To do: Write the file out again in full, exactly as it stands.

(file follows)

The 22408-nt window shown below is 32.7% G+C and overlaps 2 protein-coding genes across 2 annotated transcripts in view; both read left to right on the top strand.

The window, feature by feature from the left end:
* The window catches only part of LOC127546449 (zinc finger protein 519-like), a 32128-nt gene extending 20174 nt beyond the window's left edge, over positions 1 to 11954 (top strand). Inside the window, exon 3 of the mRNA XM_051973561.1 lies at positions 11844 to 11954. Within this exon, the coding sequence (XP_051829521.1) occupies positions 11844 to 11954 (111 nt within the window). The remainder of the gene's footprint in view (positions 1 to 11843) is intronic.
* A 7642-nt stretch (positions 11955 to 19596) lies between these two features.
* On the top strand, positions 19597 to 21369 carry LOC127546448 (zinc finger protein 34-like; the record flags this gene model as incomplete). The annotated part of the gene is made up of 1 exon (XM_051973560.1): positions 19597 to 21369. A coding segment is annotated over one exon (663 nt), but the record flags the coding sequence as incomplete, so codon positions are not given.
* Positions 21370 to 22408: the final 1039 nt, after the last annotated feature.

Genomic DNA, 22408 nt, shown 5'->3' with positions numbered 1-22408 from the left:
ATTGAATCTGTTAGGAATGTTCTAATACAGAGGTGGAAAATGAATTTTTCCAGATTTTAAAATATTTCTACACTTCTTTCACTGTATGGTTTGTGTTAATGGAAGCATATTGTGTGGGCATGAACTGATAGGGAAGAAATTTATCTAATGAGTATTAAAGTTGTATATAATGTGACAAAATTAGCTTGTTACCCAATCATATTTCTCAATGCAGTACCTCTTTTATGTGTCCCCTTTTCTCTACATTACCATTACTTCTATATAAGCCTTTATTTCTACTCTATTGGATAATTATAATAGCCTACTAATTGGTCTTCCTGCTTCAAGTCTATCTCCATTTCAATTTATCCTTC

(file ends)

The 22408-nt window shown below is 32.7% G+C and overlaps 2 protein-coding genes across 2 annotated transcripts in view; both read left to right on the top strand.

The window, feature by feature from the left end:
* The window catches only part of LOC127546449 (zinc finger protein 519-like), a 32128-nt gene extending 20174 nt beyond the window's left edge, over positions 1 to 11954 (top strand). Inside the window, exon 3 of the mRNA XM_051973561.1 lies at positions 11844 to 11954. Within this exon, the coding sequence (XP_051829521.1) occupies positions 11844 to 11954 (111 nt within the window). The remainder of the gene's footprint in view (positions 1 to 11843) is intronic.
* A 7642-nt stretch (positions 11955 to 19596) lies between these two features.
* On the top strand, positions 19597 to 21369 carry LOC127546448 (zinc finger protein 34-like; the record flags this gene model as incomplete). The annotated part of the gene is made up of 1 exon (XM_051973560.1): positions 19597 to 21369. A coding segment is annotated over one exon (663 nt), but the record flags the coding sequence as incomplete, so codon positions are not given.
* Positions 21370 to 22408: the final 1039 nt, after the last annotated feature.

Genomic DNA, 22408 nt, shown 5'->3' with positions numbered 1-22408 from the left:
ATTGAATCTGTTAGGAATGTTCTAATACAGAGGTGGAAAATGAATTTTTCCAGATTTTAAAATATTTCTACACTTCTTTCACTGTATGGTTTGTGTTAATGGAAGCATATTGTGTGGGCATGAACTGATAGGGAAGAAATTTATCTAATGAGTATTAAAGTTGTATATAATGTGACAAAATTAGCTTGTTACCCAATCATATTTCTCAATGCAGTACCTCTTTTATGTGTCCCCTTTTCTCTACATTACCATTACTTCTATATAAGCCTTTATTTCTACTCTATTGGATAATTATAATAGCCTACTAATTGGTCTTCCTGCTTCAAGTCTATCTCCATTTCAATTTATCCTTC